Christin Zurbach
Christin Zurbach is a fourth year doctoral student in the History Department. She is currently a graduate student instructor for Hist C182C/STS C100 "Human Contexts and Ethics of Data" under Prof. Cathryn Carson. She works on the socio-political history of late Ottoman medicine, with additional research interests and experience in the history of Ottoman non-Muslim minorities, the press, and the 1923 population exchange between Greece and Turkey. Her research languages are Greek, Turkish, Arabic, French, and Ottoman Turkish, and before coming to Berkeley she received her undergraduate degree from the Middle East, South Asian, and African Studies at Columbia University, spent eight months on a Modern Greek Language and Culture Fellowship at the University of Ioannina from 2014 to 2015, and has spent many summers on language, language pedagogy, and archival research fellowships in Greece, Turkey, and the United States.
Henry Schmidt
Henry Schmidt is a second year doctoral student in the History Department. He specializes in the history of science, with past work touching on links between early modern mathematics and method, pan-European meteorology between the world wars, and affinities between Victorian chemistry and political economy. He grew up in Saint Louis, Missouri, and then attended Williams College, where he studied the History of Art and English Literature. After graduation, he studied at the University of Cambridge for two years on a Dr. Herchel Smith Fellowship, taking MPhils in Early Modern History and the History, Philosophy, and Sociology of Science, Technology, and Medicine. Before coming to Berkeley, he briefly lived and worked in Italy and Ecuador.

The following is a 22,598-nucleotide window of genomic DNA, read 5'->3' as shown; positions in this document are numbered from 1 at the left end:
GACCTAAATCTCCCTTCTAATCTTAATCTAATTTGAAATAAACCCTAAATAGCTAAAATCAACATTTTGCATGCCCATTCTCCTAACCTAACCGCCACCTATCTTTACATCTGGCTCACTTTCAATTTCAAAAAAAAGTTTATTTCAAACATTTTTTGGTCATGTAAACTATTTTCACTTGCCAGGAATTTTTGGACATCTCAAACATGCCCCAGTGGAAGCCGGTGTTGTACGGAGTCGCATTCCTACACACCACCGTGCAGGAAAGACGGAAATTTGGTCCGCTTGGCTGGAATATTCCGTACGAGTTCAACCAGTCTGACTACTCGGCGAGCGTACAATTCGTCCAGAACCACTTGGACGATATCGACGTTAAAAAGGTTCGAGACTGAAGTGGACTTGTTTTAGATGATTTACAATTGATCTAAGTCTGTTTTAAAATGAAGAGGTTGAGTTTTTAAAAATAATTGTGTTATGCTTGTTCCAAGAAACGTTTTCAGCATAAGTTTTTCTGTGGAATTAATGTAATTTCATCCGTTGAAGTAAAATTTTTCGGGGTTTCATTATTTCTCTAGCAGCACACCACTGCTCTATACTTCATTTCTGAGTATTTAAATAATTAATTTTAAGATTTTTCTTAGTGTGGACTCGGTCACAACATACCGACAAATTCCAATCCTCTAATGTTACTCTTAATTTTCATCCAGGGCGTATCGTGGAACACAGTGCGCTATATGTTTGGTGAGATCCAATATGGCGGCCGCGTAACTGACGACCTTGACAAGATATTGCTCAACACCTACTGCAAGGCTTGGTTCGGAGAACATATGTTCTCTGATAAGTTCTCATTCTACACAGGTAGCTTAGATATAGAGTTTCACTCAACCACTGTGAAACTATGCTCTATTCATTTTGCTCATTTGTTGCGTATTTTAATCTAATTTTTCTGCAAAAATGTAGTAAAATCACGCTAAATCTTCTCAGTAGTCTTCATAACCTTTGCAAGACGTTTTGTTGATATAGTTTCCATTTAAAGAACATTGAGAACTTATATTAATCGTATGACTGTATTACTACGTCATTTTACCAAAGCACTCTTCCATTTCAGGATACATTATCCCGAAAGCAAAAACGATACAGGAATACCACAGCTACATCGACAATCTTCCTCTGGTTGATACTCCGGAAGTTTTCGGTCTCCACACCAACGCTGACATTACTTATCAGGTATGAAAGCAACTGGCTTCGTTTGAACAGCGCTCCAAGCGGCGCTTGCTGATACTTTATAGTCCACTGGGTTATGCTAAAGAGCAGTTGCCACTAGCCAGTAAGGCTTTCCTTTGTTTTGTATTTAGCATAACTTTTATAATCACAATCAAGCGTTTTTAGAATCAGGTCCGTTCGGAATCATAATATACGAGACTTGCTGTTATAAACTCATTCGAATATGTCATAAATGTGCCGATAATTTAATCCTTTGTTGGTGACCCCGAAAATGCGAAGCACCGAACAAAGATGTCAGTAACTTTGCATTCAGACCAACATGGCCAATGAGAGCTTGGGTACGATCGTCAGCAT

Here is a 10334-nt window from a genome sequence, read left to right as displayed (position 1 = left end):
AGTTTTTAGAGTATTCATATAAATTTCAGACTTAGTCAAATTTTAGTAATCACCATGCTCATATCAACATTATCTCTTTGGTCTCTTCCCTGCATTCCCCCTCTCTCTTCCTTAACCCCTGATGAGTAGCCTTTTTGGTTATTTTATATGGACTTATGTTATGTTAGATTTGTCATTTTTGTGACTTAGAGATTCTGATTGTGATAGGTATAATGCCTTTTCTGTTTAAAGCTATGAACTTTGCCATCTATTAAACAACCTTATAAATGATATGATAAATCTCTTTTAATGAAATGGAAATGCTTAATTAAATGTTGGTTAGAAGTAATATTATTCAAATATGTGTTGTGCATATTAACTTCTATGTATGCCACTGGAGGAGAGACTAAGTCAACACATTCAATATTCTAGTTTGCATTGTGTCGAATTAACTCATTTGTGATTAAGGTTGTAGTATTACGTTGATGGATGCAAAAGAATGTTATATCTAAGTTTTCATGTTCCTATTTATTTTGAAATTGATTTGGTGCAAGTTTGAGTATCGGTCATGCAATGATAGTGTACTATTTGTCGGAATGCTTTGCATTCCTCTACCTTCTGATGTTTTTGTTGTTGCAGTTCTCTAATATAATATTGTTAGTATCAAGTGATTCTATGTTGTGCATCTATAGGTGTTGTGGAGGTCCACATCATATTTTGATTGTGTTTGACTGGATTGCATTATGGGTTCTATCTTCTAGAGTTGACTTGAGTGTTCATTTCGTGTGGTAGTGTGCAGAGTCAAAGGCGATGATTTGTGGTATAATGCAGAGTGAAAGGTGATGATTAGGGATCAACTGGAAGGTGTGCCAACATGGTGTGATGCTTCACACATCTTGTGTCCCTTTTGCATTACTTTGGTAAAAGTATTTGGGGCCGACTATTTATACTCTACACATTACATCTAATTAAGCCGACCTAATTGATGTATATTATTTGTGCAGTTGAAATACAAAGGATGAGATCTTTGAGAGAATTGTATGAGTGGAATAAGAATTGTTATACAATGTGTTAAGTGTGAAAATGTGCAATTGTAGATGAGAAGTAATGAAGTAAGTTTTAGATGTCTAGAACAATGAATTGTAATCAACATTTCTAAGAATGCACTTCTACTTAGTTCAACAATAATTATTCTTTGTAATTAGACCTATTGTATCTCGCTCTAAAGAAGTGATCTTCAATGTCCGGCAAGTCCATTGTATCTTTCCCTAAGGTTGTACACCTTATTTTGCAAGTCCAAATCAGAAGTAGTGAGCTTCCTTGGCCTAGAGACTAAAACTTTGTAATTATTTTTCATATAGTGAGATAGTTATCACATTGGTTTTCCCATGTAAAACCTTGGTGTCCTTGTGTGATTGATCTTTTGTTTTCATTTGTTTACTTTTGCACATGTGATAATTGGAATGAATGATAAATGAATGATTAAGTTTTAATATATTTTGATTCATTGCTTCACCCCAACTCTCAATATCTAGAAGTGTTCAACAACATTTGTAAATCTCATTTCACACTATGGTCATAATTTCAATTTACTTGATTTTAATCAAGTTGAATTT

Aniket Kesari
Aniket Kesari is a fifth year doctoral student in the Jurisprudence and Social Policy PhD program at Berkeley Law, and will be a JD student at Yale Law. He specializes in law & economics and law & data science, and has research interests broadly in technology law. Specifically, he mainly works on issues surrounding privacy and cybersecurity, along with projects in digital consumer protection, smart cities, and trademark law. During graduate school, he was awarded the Google Public Policy Fellowship to work with Engine, a non-profit research and advocacy organization for startups across the country. In addition, he was awarded the Data Science for Social Good Fellowship at the University of Chicago. Prior to coming to Berkeley, he grew up in New Jersey, and graduated from Rutgers University - New Brunswick with a BA in political science and history.
Ari Edmundson
Ari S. Edmundson is currently finishing his PhD in the Department of History at UC Berkeley in the field of Late Modern European Intellectual History. His dissertation, “A Selective Affinity: Contingency and the Will to System in the Early Niklas Luhmann, 1958-1973,” charts the rise of contingency semantics in postwar West German philosophy and social theory by focusing on their development within the systems theory of sociologist Niklas Luhmann (1927-1998). He is broadly interested in using alternative forms of critical social theory to reconceptualize and address the problems associated with the contemporary “datafied world.” In addition to teaching the pilot program version of “Human Contexts and Ethics of Data Science” as a GSI in the Spring of 2018, he has helped refine and develop HCE course content and pedagogy.
Bailey Farren
Bailey Farren is a fifth-year undergraduate senior majoring in Rhetoric and Cognitive Science. Her research interests rest at the intersection of ethical and technological discourses in and beyond academia. Years working with and around startups—specifically in data analytics and data-driven business models—have compelled her to participate in the types of conversations fostered by HCE, where she now plays a roll in the course administration and communication. She works directly with Margo Boenig-Liptsin and Cathryn Carson in the development of the course as well as the community and conversations around it.